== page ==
My rating: 5 of 5 stars
This definitive history starts with Aristotle and a few other ancients that the Founding Fathers would have read. And it surges on to the present (at the time of writing). In spite of the multitude of sources, Kendi succeeds in making the welter readable. That readability, Kendi accomplished by creating a frame and relentlessly keeping that frame in front of readers. He divides the ideas into three groups:
“A group we can call segregationists has blamed Black people themselves for the racial disparities. A group we can call antiracists has pointed to racial discrimination. A group we can call assimilationists has tried to argue for both” (2). And by Kendi’s definition, racist ideas are those that posit one race as superior to another; hence, both segregationist and assimilationist ideas are racist ideas.
His project is made more complex because one person’s thought can exhibit all three in either different speeches/writings or even the same piece. And people can change. For the most part Kendi led me through the maze; however, the W.E.B.DeBois section was least easy to follow. I think that may be explained by two things: it was the longest section, and the nuance had to increase as the complexity increased.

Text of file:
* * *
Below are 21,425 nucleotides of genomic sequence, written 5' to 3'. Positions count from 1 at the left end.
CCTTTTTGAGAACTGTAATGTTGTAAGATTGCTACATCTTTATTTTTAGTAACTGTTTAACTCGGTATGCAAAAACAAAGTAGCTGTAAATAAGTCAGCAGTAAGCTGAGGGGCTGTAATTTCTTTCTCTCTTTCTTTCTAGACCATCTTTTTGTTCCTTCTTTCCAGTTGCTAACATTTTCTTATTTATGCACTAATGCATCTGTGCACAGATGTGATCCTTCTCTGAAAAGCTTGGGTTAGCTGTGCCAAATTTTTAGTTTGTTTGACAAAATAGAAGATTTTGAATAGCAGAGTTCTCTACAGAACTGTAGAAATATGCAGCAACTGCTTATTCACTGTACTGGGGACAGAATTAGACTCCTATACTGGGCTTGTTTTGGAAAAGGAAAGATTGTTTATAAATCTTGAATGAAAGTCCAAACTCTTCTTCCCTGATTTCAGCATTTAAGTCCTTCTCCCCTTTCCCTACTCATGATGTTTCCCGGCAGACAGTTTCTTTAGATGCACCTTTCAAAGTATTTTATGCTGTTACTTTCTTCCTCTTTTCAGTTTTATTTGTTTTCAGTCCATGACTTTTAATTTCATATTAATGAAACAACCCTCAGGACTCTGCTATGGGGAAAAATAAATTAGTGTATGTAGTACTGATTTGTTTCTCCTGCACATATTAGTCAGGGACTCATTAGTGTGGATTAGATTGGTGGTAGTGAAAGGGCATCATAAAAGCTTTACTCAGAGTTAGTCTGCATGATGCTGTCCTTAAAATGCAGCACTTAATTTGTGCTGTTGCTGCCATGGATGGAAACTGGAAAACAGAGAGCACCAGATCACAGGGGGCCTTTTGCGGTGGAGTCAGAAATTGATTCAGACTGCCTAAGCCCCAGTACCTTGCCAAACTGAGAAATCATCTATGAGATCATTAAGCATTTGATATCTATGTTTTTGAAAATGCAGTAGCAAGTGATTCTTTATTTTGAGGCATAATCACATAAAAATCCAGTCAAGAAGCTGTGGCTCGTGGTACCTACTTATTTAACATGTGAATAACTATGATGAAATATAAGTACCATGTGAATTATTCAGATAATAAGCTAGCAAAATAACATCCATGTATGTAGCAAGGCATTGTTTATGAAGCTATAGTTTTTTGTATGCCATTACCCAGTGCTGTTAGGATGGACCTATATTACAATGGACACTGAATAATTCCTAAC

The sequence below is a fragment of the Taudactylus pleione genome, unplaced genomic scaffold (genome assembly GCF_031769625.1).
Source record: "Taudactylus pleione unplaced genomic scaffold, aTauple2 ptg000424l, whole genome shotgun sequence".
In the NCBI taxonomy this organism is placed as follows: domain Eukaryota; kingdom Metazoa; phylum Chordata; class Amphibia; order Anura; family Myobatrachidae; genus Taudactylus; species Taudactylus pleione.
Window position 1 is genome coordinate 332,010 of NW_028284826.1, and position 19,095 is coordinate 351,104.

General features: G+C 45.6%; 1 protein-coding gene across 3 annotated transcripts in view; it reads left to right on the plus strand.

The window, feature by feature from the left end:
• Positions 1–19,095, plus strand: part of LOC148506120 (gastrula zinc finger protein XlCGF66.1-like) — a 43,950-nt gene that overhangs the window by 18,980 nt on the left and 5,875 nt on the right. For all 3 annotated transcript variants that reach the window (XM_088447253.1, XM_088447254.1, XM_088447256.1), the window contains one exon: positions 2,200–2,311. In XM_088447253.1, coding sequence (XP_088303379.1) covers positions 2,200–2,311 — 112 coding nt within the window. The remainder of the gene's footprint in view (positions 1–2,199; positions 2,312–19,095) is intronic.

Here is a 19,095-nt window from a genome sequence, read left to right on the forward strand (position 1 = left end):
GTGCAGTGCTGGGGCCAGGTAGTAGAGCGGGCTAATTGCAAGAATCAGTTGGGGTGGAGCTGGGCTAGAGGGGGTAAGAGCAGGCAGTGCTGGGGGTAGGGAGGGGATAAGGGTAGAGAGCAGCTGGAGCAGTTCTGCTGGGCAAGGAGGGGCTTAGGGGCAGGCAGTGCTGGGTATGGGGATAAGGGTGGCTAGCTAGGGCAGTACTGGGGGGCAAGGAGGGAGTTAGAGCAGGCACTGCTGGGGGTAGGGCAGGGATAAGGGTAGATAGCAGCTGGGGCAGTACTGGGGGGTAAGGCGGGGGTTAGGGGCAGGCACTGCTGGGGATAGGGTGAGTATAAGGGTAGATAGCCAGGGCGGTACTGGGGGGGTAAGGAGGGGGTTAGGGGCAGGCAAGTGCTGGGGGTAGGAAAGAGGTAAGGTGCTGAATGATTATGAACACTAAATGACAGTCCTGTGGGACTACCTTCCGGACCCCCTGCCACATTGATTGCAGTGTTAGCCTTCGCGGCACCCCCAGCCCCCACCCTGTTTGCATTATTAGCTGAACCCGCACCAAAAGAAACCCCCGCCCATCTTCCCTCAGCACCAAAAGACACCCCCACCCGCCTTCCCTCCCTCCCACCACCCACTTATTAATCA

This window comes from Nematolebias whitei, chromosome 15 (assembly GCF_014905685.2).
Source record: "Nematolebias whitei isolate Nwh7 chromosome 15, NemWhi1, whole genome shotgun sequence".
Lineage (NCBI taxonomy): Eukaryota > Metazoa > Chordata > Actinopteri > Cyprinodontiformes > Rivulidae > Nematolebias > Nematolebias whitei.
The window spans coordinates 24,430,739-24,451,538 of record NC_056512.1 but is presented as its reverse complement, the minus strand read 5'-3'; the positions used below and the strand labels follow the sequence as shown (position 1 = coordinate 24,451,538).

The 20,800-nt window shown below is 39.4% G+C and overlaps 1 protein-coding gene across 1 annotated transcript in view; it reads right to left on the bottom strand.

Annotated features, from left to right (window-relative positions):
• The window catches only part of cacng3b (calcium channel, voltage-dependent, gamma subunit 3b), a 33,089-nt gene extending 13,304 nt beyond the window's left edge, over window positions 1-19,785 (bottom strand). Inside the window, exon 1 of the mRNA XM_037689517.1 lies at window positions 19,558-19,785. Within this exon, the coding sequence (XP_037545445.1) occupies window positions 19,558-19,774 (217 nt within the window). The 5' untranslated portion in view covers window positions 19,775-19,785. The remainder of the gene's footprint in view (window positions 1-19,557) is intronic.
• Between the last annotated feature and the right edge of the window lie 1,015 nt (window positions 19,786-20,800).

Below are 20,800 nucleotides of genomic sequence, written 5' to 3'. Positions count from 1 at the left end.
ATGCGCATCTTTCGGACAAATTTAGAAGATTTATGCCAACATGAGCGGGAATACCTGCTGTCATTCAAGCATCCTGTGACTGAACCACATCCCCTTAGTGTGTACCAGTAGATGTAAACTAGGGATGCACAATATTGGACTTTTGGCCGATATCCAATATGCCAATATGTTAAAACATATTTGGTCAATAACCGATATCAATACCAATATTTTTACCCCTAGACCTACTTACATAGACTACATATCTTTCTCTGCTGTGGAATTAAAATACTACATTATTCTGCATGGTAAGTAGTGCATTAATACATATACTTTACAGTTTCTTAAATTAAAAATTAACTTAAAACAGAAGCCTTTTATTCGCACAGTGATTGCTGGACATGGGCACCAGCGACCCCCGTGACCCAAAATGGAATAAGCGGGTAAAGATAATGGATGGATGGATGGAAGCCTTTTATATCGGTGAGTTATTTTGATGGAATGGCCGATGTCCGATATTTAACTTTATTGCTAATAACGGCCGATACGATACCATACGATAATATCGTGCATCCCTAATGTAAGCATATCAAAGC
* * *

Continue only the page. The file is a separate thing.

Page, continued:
Two points he made really shifted my thinking: First, the distinction between hating Whites and hating racism and the problem when commentators treat them as equivalent. This helped destroy some claims of reverse racism. And second, the problem with explanation as a solution: After discussing how proof of Obama’s birthplace did not end the birther controversy, Kendi says, “[Birther ideas] were not started out of ignorance, so why would they go away out of knowledge?”(494).
In the Epilogue Kendi speaks of strategies for antiracists. It was a whirlwind section that made me want more detail. I am hoping to find the detail in his How to Be an Antiracist.